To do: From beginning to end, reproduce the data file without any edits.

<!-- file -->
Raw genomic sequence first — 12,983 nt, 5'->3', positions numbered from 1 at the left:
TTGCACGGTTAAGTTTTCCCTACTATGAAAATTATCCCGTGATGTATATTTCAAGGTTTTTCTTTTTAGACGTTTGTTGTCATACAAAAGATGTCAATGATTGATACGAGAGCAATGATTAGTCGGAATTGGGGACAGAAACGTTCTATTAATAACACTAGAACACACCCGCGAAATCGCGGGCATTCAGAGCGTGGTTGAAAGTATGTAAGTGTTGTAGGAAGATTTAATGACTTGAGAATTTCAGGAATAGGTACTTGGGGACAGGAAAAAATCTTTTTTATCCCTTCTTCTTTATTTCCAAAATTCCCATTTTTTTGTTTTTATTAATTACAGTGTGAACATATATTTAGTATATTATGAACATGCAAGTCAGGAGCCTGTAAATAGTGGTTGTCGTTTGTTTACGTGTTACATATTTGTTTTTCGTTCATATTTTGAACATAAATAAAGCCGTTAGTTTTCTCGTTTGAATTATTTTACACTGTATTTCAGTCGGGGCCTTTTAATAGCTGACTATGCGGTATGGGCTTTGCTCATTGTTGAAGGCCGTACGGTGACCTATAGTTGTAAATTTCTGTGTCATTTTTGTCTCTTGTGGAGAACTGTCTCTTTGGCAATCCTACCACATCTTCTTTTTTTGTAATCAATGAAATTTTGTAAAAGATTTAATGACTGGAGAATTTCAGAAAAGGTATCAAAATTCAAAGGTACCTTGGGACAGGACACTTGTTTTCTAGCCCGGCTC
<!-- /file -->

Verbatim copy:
Raw genomic sequence first — 12,983 nt, 5'->3', positions numbered from 1 at the left:
TTGCACGGTTAAGTTTTCCCTACTATGAAAATTATCCCGTGATGTATATTTCAAGGTTTTTCTTTTTAGACGTTTGTTGTCATACAAAAGATGTCAATGATTGATACGAGAGCAATGATTAGTCGGAATTGGGGACAGAAACGTTCTATTAATAACACTAGAACACACCCGCGAAATCGCGGGCATTCAGAGCGTGGTTGAAAGTATGTAAGTGTTGTAGGAAGATTTAATGACTTGAGAATTTCAGGAATAGGTACTTGGGGACAGGAAAAAATCTTTTTTATCCCTTCTTCTTTATTTCCAAAATTCCCATTTTTTTGTTTTTATTAATTACAGTGTGAACATATATTTAGTATATTATGAACATGCAAGTCAGGAGCCTGTAAATAGTGGTTGTCGTTTGTTTACGTGTTACATATTTGTTTTTCGTTCATATTTTGAACATAAATAAAGCCGTTAGTTTTCTCGTTTGAATTATTTTACACTGTATTTCAGTCGGGGCCTTTTAATAGCTGACTATGCGGTATGGGCTTTGCTCATTGTTGAAGGCCGTACGGTGACCTATAGTTGTAAATTTCTGTGTCATTTTTGTCTCTTGTGGAGAACTGTCTCTTTGGCAATCCTACCACATCTTCTTTTTTTGTAATCAATGAAATTTTGTAAAAGATTTAATGACTGGAGAATTTCAGAAAAGGTATCAAAATTCAAAGGTACCTTGGGACAGGACACTTGTTTTCTAGCCCGGCTC